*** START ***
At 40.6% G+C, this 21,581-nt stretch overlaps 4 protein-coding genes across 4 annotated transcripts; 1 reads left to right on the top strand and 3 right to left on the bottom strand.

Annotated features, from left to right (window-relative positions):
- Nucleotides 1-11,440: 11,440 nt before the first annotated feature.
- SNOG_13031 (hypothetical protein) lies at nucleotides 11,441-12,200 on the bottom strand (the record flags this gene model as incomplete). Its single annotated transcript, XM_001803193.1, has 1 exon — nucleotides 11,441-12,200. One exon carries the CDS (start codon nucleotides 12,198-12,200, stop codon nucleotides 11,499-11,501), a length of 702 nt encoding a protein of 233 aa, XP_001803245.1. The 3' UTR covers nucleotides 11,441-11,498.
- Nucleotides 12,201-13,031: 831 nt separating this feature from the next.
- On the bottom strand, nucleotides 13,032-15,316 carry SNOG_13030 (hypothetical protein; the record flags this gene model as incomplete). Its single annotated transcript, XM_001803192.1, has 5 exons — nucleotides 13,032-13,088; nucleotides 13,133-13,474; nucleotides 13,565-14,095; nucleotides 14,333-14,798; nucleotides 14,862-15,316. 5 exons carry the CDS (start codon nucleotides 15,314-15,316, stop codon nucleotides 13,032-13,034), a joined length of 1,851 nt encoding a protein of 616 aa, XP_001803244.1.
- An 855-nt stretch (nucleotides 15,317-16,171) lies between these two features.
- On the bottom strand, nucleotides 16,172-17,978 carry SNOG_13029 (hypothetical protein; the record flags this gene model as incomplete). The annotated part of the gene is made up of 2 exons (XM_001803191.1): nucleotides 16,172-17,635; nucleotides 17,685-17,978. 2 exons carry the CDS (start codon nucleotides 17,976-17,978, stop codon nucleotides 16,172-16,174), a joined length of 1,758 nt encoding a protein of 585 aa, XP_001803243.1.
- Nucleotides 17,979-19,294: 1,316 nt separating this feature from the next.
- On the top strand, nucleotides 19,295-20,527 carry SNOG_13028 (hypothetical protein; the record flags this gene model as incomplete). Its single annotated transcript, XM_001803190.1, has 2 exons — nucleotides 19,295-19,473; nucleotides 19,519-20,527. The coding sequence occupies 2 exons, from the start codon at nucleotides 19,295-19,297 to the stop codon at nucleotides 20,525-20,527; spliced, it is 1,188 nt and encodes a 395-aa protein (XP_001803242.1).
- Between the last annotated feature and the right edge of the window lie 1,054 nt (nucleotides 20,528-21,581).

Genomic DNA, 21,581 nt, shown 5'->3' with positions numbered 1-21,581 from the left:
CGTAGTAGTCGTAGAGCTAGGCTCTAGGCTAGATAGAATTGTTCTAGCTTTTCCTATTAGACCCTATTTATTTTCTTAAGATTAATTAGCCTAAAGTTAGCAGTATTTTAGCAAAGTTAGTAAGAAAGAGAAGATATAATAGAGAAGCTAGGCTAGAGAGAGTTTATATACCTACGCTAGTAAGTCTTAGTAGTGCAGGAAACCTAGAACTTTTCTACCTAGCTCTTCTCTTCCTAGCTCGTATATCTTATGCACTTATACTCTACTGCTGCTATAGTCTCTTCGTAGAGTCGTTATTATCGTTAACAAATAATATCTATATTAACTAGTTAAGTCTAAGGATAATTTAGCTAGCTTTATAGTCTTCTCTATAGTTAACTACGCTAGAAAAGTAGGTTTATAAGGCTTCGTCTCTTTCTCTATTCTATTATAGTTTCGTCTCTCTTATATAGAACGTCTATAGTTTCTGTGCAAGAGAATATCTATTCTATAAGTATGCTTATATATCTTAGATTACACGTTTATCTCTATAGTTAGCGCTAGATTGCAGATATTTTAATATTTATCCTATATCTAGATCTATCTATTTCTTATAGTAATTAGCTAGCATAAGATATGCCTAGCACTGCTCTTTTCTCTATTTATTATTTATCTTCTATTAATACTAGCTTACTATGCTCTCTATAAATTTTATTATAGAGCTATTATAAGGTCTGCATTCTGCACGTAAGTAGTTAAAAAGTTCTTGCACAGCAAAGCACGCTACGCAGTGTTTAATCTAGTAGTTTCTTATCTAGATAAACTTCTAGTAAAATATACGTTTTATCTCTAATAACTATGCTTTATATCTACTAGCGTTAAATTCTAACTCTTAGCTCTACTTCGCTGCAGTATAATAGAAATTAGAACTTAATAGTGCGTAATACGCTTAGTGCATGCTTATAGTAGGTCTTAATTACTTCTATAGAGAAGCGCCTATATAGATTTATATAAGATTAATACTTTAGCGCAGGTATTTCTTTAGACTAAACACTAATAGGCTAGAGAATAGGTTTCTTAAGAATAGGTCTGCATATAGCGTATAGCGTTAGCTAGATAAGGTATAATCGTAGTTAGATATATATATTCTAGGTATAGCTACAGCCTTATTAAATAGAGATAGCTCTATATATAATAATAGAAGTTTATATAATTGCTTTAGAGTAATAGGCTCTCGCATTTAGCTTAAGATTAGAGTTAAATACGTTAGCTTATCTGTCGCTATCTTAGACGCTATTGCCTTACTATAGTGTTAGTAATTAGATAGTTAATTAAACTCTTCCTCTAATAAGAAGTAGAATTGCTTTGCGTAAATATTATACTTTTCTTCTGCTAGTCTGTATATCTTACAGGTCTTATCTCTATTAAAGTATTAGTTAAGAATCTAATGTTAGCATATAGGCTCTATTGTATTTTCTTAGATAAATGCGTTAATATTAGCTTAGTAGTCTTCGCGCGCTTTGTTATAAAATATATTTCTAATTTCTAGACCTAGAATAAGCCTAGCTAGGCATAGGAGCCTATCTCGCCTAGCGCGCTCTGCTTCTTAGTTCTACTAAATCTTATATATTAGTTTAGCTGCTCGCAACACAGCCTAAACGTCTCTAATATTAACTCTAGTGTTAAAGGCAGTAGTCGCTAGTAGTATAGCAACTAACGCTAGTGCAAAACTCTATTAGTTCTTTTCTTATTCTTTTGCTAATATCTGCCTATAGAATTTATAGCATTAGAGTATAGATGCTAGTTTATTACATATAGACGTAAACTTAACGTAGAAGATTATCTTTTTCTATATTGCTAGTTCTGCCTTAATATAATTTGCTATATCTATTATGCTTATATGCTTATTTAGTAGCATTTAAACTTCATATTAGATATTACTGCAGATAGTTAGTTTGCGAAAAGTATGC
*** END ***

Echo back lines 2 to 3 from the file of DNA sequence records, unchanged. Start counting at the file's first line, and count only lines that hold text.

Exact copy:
Annotated features, from left to right (window-relative positions):
- Nucleotides 1-11,440: 11,440 nt before the first annotated feature.